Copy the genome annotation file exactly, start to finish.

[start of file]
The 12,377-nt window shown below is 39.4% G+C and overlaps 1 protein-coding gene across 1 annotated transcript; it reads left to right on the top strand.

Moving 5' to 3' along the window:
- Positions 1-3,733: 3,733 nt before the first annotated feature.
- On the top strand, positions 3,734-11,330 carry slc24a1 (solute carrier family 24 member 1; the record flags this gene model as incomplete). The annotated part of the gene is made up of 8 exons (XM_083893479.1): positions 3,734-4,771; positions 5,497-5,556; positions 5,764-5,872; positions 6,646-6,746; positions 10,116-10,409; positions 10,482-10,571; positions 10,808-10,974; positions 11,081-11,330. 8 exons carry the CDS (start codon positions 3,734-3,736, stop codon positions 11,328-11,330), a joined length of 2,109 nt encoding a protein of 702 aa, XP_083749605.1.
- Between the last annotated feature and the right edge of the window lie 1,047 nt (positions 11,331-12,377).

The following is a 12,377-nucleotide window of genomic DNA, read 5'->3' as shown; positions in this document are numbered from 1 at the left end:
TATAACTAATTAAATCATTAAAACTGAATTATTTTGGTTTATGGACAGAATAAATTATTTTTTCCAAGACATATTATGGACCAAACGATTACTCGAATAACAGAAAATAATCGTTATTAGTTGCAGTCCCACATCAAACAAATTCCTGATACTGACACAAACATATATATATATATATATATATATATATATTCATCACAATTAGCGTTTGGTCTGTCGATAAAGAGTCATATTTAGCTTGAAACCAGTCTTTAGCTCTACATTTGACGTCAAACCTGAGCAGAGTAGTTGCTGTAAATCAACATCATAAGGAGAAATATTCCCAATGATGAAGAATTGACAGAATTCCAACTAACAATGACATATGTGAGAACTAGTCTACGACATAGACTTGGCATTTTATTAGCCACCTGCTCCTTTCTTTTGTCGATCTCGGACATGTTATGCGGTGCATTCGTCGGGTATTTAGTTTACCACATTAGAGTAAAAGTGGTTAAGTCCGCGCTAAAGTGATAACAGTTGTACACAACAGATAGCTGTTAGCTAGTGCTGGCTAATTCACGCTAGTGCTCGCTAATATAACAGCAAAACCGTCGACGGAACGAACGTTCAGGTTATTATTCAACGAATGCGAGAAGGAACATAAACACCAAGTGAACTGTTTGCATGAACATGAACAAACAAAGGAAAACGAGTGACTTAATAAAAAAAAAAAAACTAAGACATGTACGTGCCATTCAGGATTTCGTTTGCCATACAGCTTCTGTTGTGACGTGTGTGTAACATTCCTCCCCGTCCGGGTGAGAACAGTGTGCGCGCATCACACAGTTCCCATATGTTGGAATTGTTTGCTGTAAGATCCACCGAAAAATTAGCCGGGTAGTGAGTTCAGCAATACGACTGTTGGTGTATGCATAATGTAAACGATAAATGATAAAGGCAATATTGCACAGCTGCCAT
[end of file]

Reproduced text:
The 12,377-nt window shown below is 39.4% G+C and overlaps 1 protein-coding gene across 1 annotated transcript; it reads left to right on the top strand.

Moving 5' to 3' along the window:
- Positions 1-3,733: 3,733 nt before the first annotated feature.
- On the top strand, positions 3,734-11,330 carry slc24a1 (solute carrier family 24 member 1; the record flags this gene model as incomplete). The annotated part of the gene is made up of 8 exons (XM_083893479.1): positions 3,734-4,771; positions 5,497-5,556; positions 5,764-5,872; positions 6,646-6,746; positions 10,116-10,409; positions 10,482-10,571; positions 10,808-10,974; positions 11,081-11,330. 8 exons carry the CDS (start codon positions 3,734-3,736, stop codon positions 11,328-11,330), a joined length of 2,109 nt encoding a protein of 702 aa, XP_083749605.1.
- Between the last annotated feature and the right edge of the window lie 1,047 nt (positions 11,331-12,377).

The following is a 12,377-nucleotide window of genomic DNA, read 5'->3' as shown; positions in this document are numbered from 1 at the left end:
TATAACTAATTAAATCATTAAAACTGAATTATTTTGGTTTATGGACAGAATAAATTATTTTTTCCAAGACATATTATGGACCAAACGATTACTCGAATAACAGAAAATAATCGTTATTAGTTGCAGTCCCACATCAAACAAATTCCTGATACTGACACAAACATATATATATATATATATATATATATATATTCATCACAATTAGCGTTTGGTCTGTCGATAAAGAGTCATATTTAGCTTGAAACCAGTCTTTAGCTCTACATTTGACGTCAAACCTGAGCAGAGTAGTTGCTGTAAATCAACATCATAAGGAGAAATATTCCCAATGATGAAGAATTGACAGAATTCCAACTAACAATGACATATGTGAGAACTAGTCTACGACATAGACTTGGCATTTTATTAGCCACCTGCTCCTTTCTTTTGTCGATCTCGGACATGTTATGCGGTGCATTCGTCGGGTATTTAGTTTACCACATTAGAGTAAAAGTGGTTAAGTCCGCGCTAAAGTGATAACAGTTGTACACAACAGATAGCTGTTAGCTAGTGCTGGCTAATTCACGCTAGTGCTCGCTAATATAACAGCAAAACCGTCGACGGAACGAACGTTCAGGTTATTATTCAACGAATGCGAGAAGGAACATAAACACCAAGTGAACTGTTTGCATGAACATGAACAAACAAAGGAAAACGAGTGACTTAATAAAAAAAAAAAAACTAAGACATGTACGTGCCATTCAGGATTTCGTTTGCCATACAGCTTCTGTTGTGACGTGTGTGTAACATTCCTCCCCGTCCGGGTGAGAACAGTGTGCGCGCATCACACAGTTCCCATATGTTGGAATTGTTTGCTGTAAGATCCACCGAAAAATTAGCCGGGTAGTGAGTTCAGCAATACGACTGTTGGTGTATGCATAATGTAAACGATAAATGATAAAGGCAATATTGCACAGCTGCCAT